Hope for British teenagers’ mental health: study reveals high loneliness and anxiety.
By NCVC Staff | Published on Oct 11, 2023
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A recent study conducted by the Mental Health Foundation sheds light on the mental health of British teenagers. While there are signs of hope and resilience among young people, the study also reveals that many teenagers are still grappling with the lingering effects of the pandemic, including high levels of loneliness and anxiety.
Encouraging Signs Amidst Challenges
Catherine Seymour, Head of Research at the Mental Health Foundation, shares that the study collected data in late May and June when young people were returning to school, pandemic restrictions were easing, and vaccinations were being rolled out. The data indicates a decrease in the number of teenagers reporting “poor” mental health compared to the previous survey conducted in March.
Pessimism about the future has also declined, although it remains prevalent. In the previous survey, 65% of teenagers expressed concerns about their future, but this number has now dropped to 57%. Additionally, fewer teenagers reported experiencing symptoms associated with depression, such as sleep problems, changes in appetite, difficulty concentrating, and low self-esteem.
Loneliness Persists, Amplifying Vulnerability
While these positive trends are encouraging, the study highlights the persisting issue of loneliness among teenagers. Loneliness suggests a lack of nourishing relationships that help young people navigate challenging times, leaving them more susceptible to mental health struggles. Surprisingly, levels of loneliness in the latest survey remain similar to those reported in March 2021.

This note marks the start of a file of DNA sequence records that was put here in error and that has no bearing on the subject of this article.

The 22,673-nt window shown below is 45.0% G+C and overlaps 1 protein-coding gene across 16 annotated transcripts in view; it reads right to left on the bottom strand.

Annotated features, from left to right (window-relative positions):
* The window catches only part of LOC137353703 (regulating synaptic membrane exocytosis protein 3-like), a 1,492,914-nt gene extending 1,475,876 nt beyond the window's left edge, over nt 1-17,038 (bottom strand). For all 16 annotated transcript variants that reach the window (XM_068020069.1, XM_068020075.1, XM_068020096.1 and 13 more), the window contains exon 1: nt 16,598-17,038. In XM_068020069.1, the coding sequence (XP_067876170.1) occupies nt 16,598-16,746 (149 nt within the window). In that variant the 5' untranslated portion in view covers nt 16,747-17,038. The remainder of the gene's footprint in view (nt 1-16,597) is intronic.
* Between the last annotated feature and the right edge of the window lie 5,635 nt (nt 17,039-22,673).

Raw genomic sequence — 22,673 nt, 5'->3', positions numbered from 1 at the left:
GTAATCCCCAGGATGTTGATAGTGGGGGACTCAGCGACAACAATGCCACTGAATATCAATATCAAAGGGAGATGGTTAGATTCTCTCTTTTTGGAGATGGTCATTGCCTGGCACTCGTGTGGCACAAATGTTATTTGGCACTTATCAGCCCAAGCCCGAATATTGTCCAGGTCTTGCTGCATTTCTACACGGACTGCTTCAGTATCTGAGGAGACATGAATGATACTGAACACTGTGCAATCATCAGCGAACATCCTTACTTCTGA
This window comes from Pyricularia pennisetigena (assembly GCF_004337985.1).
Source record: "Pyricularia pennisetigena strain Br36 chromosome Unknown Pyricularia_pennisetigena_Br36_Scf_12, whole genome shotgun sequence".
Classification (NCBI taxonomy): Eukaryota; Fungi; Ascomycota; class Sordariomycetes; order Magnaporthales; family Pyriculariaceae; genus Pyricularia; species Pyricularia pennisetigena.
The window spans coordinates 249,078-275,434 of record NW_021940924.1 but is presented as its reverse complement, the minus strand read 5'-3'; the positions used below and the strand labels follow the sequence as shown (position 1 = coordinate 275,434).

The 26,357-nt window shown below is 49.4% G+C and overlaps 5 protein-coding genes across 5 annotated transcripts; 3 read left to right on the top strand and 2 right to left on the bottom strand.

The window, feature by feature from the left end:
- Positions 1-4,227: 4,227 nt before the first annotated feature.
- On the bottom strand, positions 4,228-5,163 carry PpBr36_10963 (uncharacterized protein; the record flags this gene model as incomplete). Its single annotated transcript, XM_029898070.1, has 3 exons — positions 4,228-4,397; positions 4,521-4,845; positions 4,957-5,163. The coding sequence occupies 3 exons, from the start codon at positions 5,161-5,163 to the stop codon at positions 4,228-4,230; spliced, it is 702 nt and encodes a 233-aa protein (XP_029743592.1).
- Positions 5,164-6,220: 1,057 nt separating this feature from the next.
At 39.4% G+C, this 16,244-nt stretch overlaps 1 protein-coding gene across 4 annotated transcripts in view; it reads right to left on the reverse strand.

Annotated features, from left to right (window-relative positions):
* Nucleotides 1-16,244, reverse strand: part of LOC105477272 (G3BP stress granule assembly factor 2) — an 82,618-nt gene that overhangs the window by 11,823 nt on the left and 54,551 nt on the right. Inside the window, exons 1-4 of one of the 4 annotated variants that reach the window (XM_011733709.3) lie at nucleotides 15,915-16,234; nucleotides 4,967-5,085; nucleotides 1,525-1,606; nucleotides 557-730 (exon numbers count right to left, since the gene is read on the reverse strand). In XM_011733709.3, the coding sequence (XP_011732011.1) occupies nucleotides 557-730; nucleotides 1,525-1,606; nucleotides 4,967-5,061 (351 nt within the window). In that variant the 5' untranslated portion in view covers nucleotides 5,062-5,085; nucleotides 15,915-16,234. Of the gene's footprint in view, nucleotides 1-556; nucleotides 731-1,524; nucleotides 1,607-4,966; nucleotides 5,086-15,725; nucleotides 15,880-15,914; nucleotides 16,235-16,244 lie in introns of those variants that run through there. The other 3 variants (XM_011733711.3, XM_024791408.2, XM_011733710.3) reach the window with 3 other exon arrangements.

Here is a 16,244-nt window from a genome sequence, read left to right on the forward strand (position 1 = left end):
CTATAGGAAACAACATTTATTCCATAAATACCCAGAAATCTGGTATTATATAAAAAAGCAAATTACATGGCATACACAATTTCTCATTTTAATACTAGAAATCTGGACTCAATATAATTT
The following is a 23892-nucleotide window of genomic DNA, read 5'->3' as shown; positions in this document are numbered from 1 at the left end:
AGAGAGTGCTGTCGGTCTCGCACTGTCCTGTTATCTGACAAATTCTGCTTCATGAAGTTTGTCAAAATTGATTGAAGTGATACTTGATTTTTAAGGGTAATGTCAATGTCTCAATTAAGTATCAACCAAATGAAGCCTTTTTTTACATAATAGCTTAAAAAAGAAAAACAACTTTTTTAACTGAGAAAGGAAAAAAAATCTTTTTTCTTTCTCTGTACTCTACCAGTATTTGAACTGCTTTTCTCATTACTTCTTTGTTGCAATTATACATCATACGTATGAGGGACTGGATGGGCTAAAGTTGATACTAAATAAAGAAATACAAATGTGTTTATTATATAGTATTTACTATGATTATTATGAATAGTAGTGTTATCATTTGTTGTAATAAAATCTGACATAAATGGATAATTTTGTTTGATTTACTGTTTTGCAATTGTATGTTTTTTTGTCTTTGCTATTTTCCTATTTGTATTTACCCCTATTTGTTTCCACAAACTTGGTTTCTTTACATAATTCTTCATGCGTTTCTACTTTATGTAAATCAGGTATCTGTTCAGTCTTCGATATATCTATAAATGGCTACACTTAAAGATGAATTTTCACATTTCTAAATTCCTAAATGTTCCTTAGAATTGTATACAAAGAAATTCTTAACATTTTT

The findings reveal that 64% of teenagers surveyed admitted to sometimes or often having no one to talk to, while 66% experienced occasional or frequent feelings of isolation. This highlights the urgent need to address the issue of loneliness among teenagers and promote the importance of meaningful connections in their lives.
Anxiety Continues to Be a Concern
Anxiety remains a common challenge for British teenagers. The study shows that 43% expressed worry about another lockdown, 45% were concerned about their loved ones falling ill with COVID-19, and 32% were anxious about the loss of someone close to them. Additionally, 39% experienced significant concerns about the impact of the pandemic on their mental health. Certain groups, including females, teenagers from economically disadvantaged backgrounds, full-time students, those with long-term health conditions and disabilities, and 18- to 19-year-olds, experience higher levels of anxiety and distress.
Addressing Inequalities and Promoting Resilience
Professor Ann John of Swansea University emphasizes that economic adversity and pre-existing mental and physical health challenges significantly affect teenagers’ mental health. Additionally, the late teens present a critical period of rapid social and emotional changes and life transitions, making it more difficult for some teenagers to bounce back from the impact of the pandemic. To prevent further widening of these inequalities, comprehensive policies and practical initiatives are needed.
Efforts to support teenagers’ mental health must extend beyond mental health services and include accessible employment, training, education opportunities, financial safety nets for families, and affordable housing. By addressing these broader societal factors, we can ensure that the pandemic does not have long-lasting effects on teenagers’ futures.
A Call to Action
The study, supported by MQ Mental Health Research, highlights the urgent need for increased support for the mental health of children and young people in the wake of the pandemic. The COVID-19 crisis has accentuated the historical underfunding of mental health resources and research for young individuals. As we emerge from the shadow of the pandemic, it is crucial to focus on leveling up support for the most vulnerable groups and adopting a holistic approach to mental health.
The positive changes in wellbeing reported by young people in the survey are an encouraging first step towards recovery. However, much more needs to be done to ensure the long-term health of the COVID-19 generation. Organizations like MQ Mental Health Research and the Mental Health Foundation are committed to addressing these issues and driving positive change. It is now up to governments, institutions, and society as a whole to prioritize the mental health of young people and invest in their futures.